if ((moves[i][2] > 0) && (moves[i][0] == mCurrentMove.mToX) && (moves[i][1] == mCurrentMove.mToY)) {
					valid = true; 
					break;
				} 
			}
			mPieces[mCurrentMove.mToX][mCurrentMove.mToY] = mMovingPiece; 
			if (!valid) 
				undo(); 
		}
		else
			mPieces[mCurrentMove.mToX][mCurrentMove.mToY] = mMovingPiece; 
		mCurrentMove = new Move();
	}else
		mPieces[mCurrentMove.mToX][mCurrentMove.mToY] = mMovingPiece; 

	mMovingPiece = 0;
	
	invalidate(); 
	return true;
}

As you can see, this part is a little more complicated because last time we could just ask, “is this aquare a valid move?” from the mMoves array. Now we must assume the move was invalid and then check, on average, half the array of valid moves to see if any of them match what the user is attempting. If so then we permit it, otherwise we instantly undo() the move.

With this we are finished with the board for now. The next steps are to make is easy to get at a new game in case the old game gets abandoned, but that all happens in the main activity.

On a side note, all the previous posts were coded up on a 32bit Ubuntu installation which was remarkably simple to set up. This one was coded on a new machine under 64bit Windows 7 which has proven to be almost as simpl to set up. The only major difference I found was device drivers were bundled with Linux but had to be downloaded from the manufacturer’s site for Windows, and on Windows the android SDK needs to be installed to a path that doesn’t contain spaces or Eclipse can have trouble finding the emulator. I’ve been particularly impressed with how simple hooking up a real phone to Eclipse was.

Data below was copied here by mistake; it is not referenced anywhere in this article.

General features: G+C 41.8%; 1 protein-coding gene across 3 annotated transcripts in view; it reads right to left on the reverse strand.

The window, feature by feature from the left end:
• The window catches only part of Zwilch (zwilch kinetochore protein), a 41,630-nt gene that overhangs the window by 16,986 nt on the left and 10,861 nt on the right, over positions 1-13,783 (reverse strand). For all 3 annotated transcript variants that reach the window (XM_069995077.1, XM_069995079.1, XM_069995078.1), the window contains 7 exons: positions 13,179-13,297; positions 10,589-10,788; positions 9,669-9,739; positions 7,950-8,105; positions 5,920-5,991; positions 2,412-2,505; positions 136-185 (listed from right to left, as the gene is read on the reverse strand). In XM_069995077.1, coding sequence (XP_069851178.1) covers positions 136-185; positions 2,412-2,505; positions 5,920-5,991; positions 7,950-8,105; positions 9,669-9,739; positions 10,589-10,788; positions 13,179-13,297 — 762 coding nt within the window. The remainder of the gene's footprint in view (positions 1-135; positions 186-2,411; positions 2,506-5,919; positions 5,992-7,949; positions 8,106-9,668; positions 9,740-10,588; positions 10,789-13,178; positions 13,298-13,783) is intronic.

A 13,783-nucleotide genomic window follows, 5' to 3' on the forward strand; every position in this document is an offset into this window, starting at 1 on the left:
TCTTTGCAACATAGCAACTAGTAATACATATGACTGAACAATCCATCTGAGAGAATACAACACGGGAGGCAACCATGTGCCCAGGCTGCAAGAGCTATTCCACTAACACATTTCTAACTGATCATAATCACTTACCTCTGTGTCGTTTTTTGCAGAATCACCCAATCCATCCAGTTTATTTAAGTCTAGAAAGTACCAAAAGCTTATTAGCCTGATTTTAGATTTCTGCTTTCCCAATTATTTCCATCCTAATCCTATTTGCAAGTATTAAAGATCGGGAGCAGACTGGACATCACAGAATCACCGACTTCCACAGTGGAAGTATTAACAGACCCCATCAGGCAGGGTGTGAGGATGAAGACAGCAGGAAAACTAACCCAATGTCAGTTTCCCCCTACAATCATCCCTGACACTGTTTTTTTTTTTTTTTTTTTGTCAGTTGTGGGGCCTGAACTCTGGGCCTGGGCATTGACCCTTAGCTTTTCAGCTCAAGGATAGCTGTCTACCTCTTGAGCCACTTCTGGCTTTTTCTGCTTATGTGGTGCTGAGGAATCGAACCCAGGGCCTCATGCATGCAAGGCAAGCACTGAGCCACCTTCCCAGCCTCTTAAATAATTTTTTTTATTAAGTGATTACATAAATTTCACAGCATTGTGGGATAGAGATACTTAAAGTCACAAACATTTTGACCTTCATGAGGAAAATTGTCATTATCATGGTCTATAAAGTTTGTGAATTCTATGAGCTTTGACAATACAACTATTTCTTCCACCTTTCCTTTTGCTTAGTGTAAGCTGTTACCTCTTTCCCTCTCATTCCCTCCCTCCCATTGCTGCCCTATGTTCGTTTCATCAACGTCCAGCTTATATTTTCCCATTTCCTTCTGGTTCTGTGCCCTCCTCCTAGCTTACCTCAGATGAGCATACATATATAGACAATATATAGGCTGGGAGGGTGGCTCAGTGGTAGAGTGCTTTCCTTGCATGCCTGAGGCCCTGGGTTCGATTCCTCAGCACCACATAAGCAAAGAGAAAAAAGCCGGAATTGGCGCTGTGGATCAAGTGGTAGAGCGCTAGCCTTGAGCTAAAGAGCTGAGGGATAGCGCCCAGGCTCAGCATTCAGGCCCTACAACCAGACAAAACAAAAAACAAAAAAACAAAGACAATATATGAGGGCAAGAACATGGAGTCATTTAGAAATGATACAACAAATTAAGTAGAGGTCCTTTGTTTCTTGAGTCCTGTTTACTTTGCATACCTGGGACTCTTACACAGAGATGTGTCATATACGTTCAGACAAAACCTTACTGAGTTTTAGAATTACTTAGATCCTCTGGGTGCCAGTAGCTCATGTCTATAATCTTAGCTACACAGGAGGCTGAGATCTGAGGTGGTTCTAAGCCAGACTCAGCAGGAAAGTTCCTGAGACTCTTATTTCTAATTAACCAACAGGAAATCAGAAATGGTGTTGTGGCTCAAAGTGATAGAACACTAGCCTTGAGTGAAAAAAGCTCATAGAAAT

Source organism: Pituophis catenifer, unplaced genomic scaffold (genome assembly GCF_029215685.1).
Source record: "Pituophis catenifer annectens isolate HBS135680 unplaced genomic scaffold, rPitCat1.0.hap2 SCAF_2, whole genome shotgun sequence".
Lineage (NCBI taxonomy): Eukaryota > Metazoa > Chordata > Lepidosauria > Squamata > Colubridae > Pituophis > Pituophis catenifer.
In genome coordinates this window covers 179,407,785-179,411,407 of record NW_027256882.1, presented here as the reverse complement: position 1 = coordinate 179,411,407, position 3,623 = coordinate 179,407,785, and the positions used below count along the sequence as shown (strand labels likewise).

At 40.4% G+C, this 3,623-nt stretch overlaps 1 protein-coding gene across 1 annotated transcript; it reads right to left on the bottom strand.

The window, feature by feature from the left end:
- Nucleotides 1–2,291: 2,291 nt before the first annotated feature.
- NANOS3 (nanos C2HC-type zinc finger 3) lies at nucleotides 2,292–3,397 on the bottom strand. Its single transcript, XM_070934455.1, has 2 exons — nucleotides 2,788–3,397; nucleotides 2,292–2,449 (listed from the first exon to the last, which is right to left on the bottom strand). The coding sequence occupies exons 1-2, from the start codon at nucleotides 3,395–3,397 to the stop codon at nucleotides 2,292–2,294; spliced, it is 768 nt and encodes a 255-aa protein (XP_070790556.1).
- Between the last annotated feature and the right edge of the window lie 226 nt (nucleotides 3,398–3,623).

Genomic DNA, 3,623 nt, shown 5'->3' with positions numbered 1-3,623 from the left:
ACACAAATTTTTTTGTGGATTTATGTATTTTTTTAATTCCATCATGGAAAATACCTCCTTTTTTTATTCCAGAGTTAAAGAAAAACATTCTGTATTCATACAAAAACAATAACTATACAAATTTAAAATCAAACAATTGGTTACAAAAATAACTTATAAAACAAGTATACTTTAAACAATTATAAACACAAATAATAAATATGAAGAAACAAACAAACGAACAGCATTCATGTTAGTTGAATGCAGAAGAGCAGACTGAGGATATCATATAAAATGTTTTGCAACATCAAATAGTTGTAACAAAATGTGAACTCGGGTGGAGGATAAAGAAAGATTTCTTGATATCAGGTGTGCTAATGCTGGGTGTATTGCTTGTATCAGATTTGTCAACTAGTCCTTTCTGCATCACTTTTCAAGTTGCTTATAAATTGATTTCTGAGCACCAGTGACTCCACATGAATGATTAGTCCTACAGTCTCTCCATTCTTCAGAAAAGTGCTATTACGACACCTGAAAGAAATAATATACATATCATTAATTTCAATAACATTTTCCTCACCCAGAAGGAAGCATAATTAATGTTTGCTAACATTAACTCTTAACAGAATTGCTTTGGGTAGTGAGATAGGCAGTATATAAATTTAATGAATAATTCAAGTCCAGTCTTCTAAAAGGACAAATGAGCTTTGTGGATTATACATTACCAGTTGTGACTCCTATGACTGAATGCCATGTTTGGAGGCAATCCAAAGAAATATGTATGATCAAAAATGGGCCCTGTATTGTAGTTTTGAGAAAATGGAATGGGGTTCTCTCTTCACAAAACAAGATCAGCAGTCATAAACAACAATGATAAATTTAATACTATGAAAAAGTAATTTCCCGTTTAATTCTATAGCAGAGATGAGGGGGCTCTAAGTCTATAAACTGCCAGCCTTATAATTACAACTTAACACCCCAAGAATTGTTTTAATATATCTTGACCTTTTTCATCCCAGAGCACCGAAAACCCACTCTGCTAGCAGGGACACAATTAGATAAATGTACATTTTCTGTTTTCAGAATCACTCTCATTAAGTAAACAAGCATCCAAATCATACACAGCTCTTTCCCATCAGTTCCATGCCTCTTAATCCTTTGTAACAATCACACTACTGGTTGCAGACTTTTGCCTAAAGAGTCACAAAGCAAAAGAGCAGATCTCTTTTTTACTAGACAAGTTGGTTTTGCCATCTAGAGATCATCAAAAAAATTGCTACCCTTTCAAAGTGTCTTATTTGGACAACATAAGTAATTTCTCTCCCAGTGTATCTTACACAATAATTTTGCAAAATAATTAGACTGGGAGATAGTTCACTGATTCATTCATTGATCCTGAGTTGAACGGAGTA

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4 Responses to Rip it up and start again

  1. santhosh says:

    Hi Mr.Chris,

    I’m not getting the exact code for highlighting the path could u please atleast send the highlighting path code. if u send this code this would be great help for me. if u don’t want to post here please send it to my mail_id: [SNIP].

    Thanks

    [ed. Removed an email address. SPAM! Don’t let it happen to you!]

    • Chris says:

      I will update the article to try and make clear where each segment of code goes.

      Although I will be posting the whole code when it’s complete, I’m not going to email it to anyone privately. If you are having problems then so will a dozen other people, so something in the post needs fixing.

  2. kumar says:

    Hi Mr.Chris,

    I need to move the coins and highlighting using animations is it possible or not?

    • Chris says:

      There are a few options for animation covered in the Developer Guide, but I’m afraid it’s not something I’ve looked into yet. It is a topic I’m planning to visit before I’m finished with this project, but it will be a few weeks before it comes up.

Comments are closed.